# 2010 AMC 12A Problems/Problem 18

## Problem

A 16-step path is to go from $(-4,-4)$ to $(4,4)$ with each step increasing either the $x$-coordinate or the $y$-coordinate by 1. How many such paths stay outside or on the boundary of the square $-2 \le x \le 2$, $-2 \le y \le 2$ at each step? $\textbf{(A)}\ 92 \qquad \textbf{(B)}\ 144 \qquad \textbf{(C)}\ 1568 \qquad \textbf{(D)}\ 1698 \qquad \textbf{(E)}\ 12,800$

## Solution

### Brute Force Solution

The number of ways to reach any point $(x,y)$ on the grid is equal to the number of ways to reach $(x-1,y)$ plus the number of ways to reach $(x,y-1)$. Using this recursion, we can draw the diagram and label each point with the number of ways to reach it and go up until we reach the end. Luckily, the figure is not so big that this is too time-consuming or difficult to do.

For example: \begin{align*}&(-4,-4) \Rightarrow 1\\ &(-3,-4) \Rightarrow 1\\ &(-2,-4) \Rightarrow 1\\ &(-4,-3) \Rightarrow 1\\ &(-4,-2) \Rightarrow 1\\ &(-3,-3) \Rightarrow 2\\ &(-2,-3) \Rightarrow 3\\ &(-3,-2) \Rightarrow 3\\ &(-2,-2) \Rightarrow 6\end{align*}

etc.

We soon reach $(4,4) \Rightarrow 1698\ \boxed{\textbf{(D)}}$

### Combinatorial Solution 1

By symmetry we only need to count the paths that go through the second quadrant ( $x<0$, $y>0$).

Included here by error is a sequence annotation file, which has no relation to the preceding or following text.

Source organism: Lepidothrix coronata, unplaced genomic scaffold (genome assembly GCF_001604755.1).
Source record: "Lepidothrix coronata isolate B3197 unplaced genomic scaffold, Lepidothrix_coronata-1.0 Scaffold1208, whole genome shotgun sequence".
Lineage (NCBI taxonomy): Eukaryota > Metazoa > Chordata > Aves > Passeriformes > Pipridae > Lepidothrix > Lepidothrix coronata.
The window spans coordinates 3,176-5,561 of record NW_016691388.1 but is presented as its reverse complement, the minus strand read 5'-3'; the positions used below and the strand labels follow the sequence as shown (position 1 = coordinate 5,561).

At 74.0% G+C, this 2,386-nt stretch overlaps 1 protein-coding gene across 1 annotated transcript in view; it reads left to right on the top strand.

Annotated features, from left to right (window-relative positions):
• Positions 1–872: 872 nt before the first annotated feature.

For each of these paths, let $(a,2)$ be the first point when it reaches $y=2$. Clearly $a\in\{-4,-3,-2\}$ and the previous point on such path has to be $(a,1)$.

Fix the value of $a$. There are ${a+9 \choose 5}$ ways how the path can go from $(-4,-4)$ to $(a,1)$, and then there are ${6-a \choose 2}$ ways how the path can go from $(a,2)$ to $(4,4)$.

Hence for $a=-4$ we get ${5 \choose 5}{10 \choose 2}=45$ paths, for $a=-3$ we get ${6 \choose 5}{9 \choose 2}=6\cdot 36=216$ paths, and for $a=-2$ we get ${7 \choose 5}{8 \choose 2}=21\cdot 28=588$ paths. This gives us $45+216+588 = 849$ paths through the second quadrant, hence the total number of paths is $2\cdot 849 = 1698$.

### Combinatorial Solution 2

Each path that goes through the second quadrant must pass through exactly one of the points $(-4,4)$, $(-3,3)$, and $(-2,2)$.

There is exactly $1$ path of the first kind, ${8\choose 1}^2=64$ paths of the second kind, and ${8\choose 2}^2=28^2=784$ paths of the third type. The conclusion remains the same.